After Governor Edwards' decision to suspend evictions until September 24, some apartment complexes in Tangipahoa Parish are still urging renters to leave.
Jessie Abbott rents a home in Hammond. He told KATC that his apartment complex deemed the buildings unliveable and insisted residents leave. Abbott says when he got home on Tuesday, his landlord had called the police in an attempt to have certain residents escorted off of the premises.
"Not all of us are unliveable, but we going through it, but those people, they could've put them somewhere else," Abbott said. "But they called the police to get these people evicted out like that? That is wrong, that is dead wrong."
Over in Ponchatoula, Gwendolyn Jones said she was told she had 6 days to vacate her home completely, even though she believes there is minimal damage from Ida. Jones told KATC that she had mistaken her apartment complex's corporate manager for someone working with FEMA.
"When I asked him 'Well, what you gonna do about us?', the man looked at me like I'm crazy -- 'Nothing.'"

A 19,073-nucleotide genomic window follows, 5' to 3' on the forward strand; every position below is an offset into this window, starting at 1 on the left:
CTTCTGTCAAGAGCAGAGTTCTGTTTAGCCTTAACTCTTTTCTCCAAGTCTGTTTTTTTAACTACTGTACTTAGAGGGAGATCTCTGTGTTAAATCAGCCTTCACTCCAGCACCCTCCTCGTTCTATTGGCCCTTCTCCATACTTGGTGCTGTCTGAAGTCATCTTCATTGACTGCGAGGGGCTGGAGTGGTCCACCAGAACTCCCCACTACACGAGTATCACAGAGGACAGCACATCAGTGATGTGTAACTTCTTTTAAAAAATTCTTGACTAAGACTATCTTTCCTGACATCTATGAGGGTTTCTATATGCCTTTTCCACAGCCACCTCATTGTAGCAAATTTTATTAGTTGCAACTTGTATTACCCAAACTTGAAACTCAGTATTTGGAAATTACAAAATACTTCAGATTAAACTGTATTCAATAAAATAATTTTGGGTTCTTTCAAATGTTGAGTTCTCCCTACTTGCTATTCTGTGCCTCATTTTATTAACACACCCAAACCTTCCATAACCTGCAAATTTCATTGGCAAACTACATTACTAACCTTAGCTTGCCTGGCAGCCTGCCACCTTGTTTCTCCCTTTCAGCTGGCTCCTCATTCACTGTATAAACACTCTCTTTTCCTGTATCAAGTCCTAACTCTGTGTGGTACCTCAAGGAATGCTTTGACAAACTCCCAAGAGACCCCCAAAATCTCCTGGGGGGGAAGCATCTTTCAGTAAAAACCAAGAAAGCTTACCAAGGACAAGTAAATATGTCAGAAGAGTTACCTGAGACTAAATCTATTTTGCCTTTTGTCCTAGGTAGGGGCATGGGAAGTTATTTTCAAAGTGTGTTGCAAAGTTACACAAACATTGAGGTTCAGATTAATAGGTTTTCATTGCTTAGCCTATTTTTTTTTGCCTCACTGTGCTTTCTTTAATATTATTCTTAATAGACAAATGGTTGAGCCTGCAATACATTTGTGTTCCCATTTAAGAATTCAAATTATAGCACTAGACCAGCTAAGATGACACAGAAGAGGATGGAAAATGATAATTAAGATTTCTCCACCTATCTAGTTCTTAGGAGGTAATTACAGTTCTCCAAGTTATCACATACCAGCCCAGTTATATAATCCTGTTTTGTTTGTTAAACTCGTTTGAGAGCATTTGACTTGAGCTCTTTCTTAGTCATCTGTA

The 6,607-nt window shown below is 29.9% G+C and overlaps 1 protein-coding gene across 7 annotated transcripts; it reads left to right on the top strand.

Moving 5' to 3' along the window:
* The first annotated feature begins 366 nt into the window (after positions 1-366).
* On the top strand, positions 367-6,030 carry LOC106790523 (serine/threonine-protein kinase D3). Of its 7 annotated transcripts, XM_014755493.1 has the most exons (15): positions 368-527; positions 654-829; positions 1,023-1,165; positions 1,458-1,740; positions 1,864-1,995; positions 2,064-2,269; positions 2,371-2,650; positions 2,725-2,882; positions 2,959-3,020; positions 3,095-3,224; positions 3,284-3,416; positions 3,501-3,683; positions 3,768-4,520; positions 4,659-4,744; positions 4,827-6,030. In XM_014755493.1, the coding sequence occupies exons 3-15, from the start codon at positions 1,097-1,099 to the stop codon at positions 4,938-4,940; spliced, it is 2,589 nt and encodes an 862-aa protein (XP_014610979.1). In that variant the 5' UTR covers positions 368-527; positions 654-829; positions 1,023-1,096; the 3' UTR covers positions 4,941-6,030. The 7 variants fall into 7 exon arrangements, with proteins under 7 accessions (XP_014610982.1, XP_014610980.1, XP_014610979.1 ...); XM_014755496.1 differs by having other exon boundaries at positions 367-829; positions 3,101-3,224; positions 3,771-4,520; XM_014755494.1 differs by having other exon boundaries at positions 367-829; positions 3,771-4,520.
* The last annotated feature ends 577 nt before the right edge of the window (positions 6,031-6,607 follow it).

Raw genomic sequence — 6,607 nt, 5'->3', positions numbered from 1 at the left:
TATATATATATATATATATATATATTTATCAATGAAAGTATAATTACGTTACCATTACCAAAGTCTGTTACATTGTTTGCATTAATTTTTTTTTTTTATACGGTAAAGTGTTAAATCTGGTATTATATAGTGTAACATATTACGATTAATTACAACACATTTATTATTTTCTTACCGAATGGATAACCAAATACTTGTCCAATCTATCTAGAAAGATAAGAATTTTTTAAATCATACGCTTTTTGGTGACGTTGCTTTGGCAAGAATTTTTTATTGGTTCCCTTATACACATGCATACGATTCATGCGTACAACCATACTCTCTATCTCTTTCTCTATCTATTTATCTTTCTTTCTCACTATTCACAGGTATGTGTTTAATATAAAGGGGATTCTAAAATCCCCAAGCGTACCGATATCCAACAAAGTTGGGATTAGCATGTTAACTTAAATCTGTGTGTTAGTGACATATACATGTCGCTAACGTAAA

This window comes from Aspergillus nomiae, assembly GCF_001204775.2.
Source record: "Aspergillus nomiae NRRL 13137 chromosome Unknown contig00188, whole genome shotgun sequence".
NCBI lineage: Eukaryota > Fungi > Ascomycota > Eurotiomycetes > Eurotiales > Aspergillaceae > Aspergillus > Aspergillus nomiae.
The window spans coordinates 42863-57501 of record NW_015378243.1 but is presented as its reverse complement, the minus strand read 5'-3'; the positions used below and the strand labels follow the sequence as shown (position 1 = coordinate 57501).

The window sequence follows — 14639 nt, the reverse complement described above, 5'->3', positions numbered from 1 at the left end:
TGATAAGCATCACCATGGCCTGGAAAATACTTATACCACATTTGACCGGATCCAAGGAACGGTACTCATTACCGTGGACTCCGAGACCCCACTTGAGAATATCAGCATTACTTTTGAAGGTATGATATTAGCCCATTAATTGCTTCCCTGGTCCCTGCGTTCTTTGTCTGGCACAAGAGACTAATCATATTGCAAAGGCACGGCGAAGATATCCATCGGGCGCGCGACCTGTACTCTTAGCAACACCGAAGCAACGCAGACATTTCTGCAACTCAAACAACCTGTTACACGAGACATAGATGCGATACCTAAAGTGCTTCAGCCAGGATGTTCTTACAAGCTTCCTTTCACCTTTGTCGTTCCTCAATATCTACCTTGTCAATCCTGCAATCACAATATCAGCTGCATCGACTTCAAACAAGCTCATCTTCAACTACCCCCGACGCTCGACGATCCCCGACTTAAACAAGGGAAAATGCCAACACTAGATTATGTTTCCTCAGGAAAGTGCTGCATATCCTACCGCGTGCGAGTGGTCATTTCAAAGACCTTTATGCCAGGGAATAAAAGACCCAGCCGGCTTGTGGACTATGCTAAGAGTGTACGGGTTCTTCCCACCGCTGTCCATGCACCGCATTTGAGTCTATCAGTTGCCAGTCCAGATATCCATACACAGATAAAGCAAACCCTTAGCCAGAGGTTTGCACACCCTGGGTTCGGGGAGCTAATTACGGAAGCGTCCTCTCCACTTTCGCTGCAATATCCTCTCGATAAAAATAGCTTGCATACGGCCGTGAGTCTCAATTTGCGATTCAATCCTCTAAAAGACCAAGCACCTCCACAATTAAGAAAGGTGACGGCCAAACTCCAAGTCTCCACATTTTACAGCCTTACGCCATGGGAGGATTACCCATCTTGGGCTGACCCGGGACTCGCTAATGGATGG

According to Southeast Louisiana Legal Services, a landlord can legally ask a tenant to leave their apartment temporarily if it is to repair damages that cannot wait until the tenant's lease expires. However, a landlord cannot evict a tenant without an official eviction order from a judge.
Officials with FEMA told KATC that those who have applied for hurricane relief only to receive what appears to be a rejection letter should check the fine print because it may not be a rejection letter at all. They said that FEMA sometimes requires more information than what was originally listed on the application, such as photos of damages. If this is the case for you, FEMA officials recommend that you reapply.
Stay in touch with us anytime, anywhere.
To reach the newsroom or report a typo/correction, click HERE.
Sign up for newsletters emailed to your inbox. Select from these options: Breaking News, Evening News Headlines, Latest COVID-19 Headlines, Morning News Headlines, Special Offers